City council debates The Artery, sign ordinance and sidewalks
EUREKA SPRINGS -- The Eureka Springs City Council Monday night tabled action on some major controversies of late -- revisions to the city's sign ordinance and approval of a contract for continued operation of The Artery -- and spent nearly a hour delving deep into a $10,000 engineering report detailing the strengths and weaknesses of the Auditorium.
In late February, council passed a 60-day moratorium on all new off-site signage after a new billboard popped up on Planer Hill near the entrance to downtown. Alderperson James DeVito said at the time he was surprised to find the city's sign ordinance had "holes big enough you could drive a billboard through."
The Planning Commission was asked to revise the city's sign ordinance. But a lengthy draft ordinance presented Monday night was too different from the original to allow easy comparisons, said Alderperson Beverly Blankenship. Blankenship said that the present sign ordinance was studied carefully over a six-month period, with the public and various city boards being allowed to go through the ordinance in great detail.
"I'm not wanting to start over and go through it line by line," Blankenship said.
Alderperson Butch Berry acknowledged the hard work by the Planning Commission in rewriting the ordinance. But he said he had some serious questions about it, and had comments on most every page of the 23-page document.
Sign workshop preferred
"Instead of taking an hour to go through and debate this, I would feel better if we had a workshop," Berry said.
For expediency's sake, Berry said council could pass a resolution outlawing off-site signage. But it became apparent that there was no consensus about a total ban on signs located off the property of the business doing the advertising.
"Some businesses up on the highway may need off-site signage," said Alderperson Joyce Zeller. "I'm not sure this is entirely fair to business owners. It may be different for the downtown where you have customers walking by, and an off-premise sign is not needed. But businesses on the highway may on occasion want off-premise signs."
Planning Commission Director Ken Pownall said studies have been done showing there is not a good payback for off-premise signs. The signs cost more than the revenue they generate.
Council decided to table the issue until a workshop can be held.
Artery contract blocked
Action was also tabled on a proposal contract with promoter Charlotte Buchanan and her husband, artist James Yale, for continued operation of The Artery, an outdoor art gallery downtown with large paintings measuring 4 x 8 ft. Earlier there had been heated debate about the city discussing taking over operation of The Artery, with criticism of some of the artwork Zeller felt was offensive.
After heated discussion with a large number of residents speaking for Buchanan's continued operation of The Artery and opposition to censorship of the art, on March 25 the council voted to have City Attorney Tim Weaver draw up a contract for Buchanan and Yale to continue operating The Artery. But Monday, Weaver said he needed more direction from council about the terms of the contract.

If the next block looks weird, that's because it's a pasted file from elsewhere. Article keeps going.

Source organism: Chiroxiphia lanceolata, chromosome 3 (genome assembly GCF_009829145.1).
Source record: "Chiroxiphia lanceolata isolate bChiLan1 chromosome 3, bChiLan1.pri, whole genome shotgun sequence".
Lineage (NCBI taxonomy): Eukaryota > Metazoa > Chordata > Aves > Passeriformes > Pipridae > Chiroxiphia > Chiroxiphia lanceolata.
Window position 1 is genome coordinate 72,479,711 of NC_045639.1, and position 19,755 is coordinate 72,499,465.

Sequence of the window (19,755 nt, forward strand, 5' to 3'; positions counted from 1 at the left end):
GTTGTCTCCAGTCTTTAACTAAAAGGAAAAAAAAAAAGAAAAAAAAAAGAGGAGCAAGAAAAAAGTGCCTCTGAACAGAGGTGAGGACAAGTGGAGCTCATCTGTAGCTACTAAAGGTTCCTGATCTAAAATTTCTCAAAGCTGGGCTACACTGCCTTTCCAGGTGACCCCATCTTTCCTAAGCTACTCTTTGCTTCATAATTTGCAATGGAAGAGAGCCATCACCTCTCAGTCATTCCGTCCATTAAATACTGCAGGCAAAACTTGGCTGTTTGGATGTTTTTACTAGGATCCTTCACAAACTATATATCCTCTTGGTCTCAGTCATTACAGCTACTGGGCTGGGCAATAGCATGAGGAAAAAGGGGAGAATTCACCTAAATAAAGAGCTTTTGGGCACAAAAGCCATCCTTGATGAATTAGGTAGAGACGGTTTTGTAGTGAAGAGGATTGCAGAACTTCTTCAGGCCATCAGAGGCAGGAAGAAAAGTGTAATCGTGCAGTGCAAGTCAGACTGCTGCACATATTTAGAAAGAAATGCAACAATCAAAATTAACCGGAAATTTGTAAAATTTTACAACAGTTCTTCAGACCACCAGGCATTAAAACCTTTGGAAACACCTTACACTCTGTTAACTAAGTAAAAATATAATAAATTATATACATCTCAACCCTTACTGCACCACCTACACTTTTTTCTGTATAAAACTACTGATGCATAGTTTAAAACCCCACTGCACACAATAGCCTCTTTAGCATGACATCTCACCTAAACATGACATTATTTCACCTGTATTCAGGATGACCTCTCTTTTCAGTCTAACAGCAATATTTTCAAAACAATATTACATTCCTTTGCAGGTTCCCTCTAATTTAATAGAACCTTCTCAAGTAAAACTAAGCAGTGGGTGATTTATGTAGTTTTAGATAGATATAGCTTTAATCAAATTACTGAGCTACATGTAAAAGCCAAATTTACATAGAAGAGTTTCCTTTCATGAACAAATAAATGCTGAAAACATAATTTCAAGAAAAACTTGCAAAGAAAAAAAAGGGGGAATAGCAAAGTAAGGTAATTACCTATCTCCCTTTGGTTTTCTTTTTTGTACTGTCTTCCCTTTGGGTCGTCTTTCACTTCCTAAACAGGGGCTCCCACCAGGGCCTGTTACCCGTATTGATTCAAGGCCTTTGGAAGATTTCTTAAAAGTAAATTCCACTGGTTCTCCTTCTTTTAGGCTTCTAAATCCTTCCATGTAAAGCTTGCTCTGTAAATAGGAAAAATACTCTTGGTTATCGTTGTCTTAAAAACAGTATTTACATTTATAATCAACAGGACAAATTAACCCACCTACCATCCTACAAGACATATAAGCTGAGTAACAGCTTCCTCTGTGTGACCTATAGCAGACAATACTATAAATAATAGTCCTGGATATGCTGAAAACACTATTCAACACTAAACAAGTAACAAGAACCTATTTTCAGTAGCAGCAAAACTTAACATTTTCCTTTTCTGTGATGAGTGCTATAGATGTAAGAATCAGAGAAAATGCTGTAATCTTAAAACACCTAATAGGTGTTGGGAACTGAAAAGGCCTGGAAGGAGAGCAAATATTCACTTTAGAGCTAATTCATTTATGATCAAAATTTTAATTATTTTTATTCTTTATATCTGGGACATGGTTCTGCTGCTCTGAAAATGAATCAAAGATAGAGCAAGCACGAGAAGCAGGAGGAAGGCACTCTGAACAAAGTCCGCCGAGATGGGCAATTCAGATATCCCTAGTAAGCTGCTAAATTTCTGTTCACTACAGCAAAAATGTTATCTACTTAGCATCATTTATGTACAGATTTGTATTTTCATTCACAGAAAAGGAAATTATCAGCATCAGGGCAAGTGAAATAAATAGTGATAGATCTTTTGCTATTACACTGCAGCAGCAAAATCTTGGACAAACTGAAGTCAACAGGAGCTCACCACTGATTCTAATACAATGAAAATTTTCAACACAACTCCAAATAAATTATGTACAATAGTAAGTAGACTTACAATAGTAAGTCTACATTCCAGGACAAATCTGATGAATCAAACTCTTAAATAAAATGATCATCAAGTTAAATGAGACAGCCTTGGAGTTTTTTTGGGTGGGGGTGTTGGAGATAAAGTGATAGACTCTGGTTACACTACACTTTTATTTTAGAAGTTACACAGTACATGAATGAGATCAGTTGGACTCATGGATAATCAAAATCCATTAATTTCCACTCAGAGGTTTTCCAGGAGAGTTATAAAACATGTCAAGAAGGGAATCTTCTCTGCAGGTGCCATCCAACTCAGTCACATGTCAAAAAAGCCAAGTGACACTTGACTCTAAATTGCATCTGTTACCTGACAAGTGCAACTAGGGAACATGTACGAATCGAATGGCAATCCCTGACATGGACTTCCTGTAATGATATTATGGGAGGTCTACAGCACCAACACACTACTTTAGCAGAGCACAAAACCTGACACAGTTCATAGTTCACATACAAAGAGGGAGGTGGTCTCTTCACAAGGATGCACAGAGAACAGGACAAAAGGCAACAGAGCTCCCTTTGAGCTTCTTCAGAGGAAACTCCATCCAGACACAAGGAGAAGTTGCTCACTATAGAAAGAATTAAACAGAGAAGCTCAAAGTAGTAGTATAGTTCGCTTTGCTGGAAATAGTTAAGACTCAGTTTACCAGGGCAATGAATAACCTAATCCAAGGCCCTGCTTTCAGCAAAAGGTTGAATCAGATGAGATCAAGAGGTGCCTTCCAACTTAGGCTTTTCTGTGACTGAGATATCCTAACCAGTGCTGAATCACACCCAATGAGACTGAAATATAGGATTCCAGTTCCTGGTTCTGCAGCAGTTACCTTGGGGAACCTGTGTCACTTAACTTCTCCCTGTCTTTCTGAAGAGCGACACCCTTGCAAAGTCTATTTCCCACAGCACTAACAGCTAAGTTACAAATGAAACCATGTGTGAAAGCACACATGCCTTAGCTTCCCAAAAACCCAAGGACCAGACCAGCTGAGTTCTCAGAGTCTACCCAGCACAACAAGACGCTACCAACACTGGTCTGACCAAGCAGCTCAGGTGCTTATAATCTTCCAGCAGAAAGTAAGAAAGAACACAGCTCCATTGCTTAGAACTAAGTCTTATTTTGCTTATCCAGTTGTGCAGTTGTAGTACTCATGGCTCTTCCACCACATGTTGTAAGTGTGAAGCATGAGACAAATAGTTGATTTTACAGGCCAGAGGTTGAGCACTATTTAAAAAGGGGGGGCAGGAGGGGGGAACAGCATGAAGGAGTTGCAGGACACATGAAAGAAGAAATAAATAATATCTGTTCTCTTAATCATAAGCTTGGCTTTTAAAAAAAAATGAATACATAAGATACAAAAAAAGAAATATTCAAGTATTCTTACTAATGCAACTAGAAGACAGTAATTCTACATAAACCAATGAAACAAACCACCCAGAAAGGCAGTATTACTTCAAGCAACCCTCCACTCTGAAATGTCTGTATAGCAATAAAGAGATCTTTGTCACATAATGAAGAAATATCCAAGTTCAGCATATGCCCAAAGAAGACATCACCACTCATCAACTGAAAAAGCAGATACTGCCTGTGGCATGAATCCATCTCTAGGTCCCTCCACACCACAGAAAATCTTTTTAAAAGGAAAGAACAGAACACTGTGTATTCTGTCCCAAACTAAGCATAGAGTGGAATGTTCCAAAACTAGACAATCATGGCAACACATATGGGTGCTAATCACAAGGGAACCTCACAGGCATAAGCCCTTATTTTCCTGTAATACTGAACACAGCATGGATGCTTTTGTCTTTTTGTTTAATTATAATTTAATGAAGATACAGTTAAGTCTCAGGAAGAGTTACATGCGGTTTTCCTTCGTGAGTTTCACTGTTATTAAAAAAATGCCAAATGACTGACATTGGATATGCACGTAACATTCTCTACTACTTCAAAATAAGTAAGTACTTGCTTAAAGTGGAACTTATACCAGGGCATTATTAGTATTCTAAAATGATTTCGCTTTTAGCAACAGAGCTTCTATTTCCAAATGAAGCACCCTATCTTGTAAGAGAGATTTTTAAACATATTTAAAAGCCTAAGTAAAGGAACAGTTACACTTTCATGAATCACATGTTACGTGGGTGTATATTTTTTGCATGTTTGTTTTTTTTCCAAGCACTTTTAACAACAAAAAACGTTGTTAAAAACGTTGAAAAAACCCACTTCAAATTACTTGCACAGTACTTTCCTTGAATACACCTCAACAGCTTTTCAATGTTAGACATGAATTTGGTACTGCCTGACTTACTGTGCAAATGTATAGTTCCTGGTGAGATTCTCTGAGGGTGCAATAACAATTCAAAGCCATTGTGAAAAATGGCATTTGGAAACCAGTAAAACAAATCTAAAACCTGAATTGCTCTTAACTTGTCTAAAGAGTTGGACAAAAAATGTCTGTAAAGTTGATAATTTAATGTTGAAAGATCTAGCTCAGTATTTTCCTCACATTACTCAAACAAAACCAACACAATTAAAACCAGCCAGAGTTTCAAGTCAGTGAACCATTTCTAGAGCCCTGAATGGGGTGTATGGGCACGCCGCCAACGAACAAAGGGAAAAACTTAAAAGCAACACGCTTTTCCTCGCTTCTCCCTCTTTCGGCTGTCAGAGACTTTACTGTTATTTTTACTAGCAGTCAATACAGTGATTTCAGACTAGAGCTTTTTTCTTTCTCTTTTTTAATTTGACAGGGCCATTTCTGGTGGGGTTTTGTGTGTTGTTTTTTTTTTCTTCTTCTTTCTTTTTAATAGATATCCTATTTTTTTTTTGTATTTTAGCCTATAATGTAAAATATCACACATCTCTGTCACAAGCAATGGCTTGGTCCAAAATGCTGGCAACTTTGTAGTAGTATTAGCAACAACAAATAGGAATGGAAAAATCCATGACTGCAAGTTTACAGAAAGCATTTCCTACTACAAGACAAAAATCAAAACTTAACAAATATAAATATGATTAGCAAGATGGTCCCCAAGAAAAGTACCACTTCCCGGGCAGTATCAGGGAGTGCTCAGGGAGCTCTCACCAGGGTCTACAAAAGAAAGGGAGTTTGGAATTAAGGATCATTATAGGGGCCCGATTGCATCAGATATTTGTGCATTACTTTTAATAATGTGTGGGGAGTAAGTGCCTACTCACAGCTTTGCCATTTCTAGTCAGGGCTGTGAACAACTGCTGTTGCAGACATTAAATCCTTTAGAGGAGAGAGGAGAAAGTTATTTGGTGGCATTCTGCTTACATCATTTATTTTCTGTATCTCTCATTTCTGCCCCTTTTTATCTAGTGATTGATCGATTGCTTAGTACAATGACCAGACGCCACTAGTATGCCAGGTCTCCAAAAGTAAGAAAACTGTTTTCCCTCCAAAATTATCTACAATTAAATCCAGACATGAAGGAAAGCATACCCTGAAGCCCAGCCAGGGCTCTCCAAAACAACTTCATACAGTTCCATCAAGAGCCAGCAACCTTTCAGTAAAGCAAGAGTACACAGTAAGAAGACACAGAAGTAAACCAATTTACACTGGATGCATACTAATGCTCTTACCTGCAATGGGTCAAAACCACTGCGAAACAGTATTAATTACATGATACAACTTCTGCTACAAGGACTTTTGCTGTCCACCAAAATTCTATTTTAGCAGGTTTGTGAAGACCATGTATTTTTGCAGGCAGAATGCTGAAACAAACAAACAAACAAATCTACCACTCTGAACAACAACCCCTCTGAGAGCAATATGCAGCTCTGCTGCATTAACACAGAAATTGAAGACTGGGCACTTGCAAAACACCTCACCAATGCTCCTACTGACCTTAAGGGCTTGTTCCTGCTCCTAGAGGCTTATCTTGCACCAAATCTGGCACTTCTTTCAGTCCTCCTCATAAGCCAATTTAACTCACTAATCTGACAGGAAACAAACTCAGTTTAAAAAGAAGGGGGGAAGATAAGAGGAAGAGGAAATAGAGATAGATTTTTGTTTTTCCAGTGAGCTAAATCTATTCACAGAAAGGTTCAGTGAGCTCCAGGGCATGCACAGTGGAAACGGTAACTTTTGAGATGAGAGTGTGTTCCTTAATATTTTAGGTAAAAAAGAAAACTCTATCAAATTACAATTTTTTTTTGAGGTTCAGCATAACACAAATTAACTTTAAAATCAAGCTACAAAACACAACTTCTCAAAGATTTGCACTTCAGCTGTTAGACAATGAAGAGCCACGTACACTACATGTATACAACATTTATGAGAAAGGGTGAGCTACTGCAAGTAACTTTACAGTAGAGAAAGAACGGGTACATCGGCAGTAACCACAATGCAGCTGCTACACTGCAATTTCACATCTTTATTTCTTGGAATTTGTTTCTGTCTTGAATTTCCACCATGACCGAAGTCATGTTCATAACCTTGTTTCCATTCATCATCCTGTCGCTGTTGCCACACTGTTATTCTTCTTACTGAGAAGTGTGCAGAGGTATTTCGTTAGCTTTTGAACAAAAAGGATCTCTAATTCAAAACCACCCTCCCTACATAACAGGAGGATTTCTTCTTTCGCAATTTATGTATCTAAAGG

Weaver said Buchannan and Yale had proposed an open-ended contract with no expiration date while Weaver's sense was the council wanted the contract to be reviewed every year or two. Buchannan and Yale also wanted another public area provided to them if the city ever decided it needed The Artery area for something else.
Contract lacks 'give and take'
The attorney also said that to be a valid contract, there needed to be "give and take," some kind of monetary return for allowing use of the public property.
Zeller said she had received more comments on The Artery than just about any other issue since she has been on the council.
"This is a profit-making venture, but the person wants the use of city property for free for an unspecified amount of time," Zeller said. "We need to specify a time limit, and some sort of return to city. We need to decide if this is only for Carroll County artists, or artists anywhere. How much benefit has there been to local artists? How many panels have sold? How much money has been made?"
She referred to a recommendation earlier in the meeting by City Parks and Recreation Director Bruce Levine that an art committee be formed to consider issues such as what kind of art can be sold at Basin Spring Park. Zeller said that art committee could also review art proposed for The Artery.
The council tabled action, and decided to hold a workshop on The Artery issues.
Sidewalk saga continues
The council also discussed progress on drafting a new sidewalk ordinance. Zeller said work by the sidewalk committee has been going on for two years, with the sidewalk committee doing a survey of every sidewalk in Eureka.
"This is an emotional issue in this town that has been under debate for 20 years," Zeller said. "Earlier we came up with an ordinance that was unenforceable."
The city requires owners of buildings located next to a sidewalk to be responsible for repairs. But requiring limestone sidewalks to be repaired with limestone is prohibitively expensive. The sidewalk committee decided requiring limestone for repairs puts it beyond the ability of anyone to afford.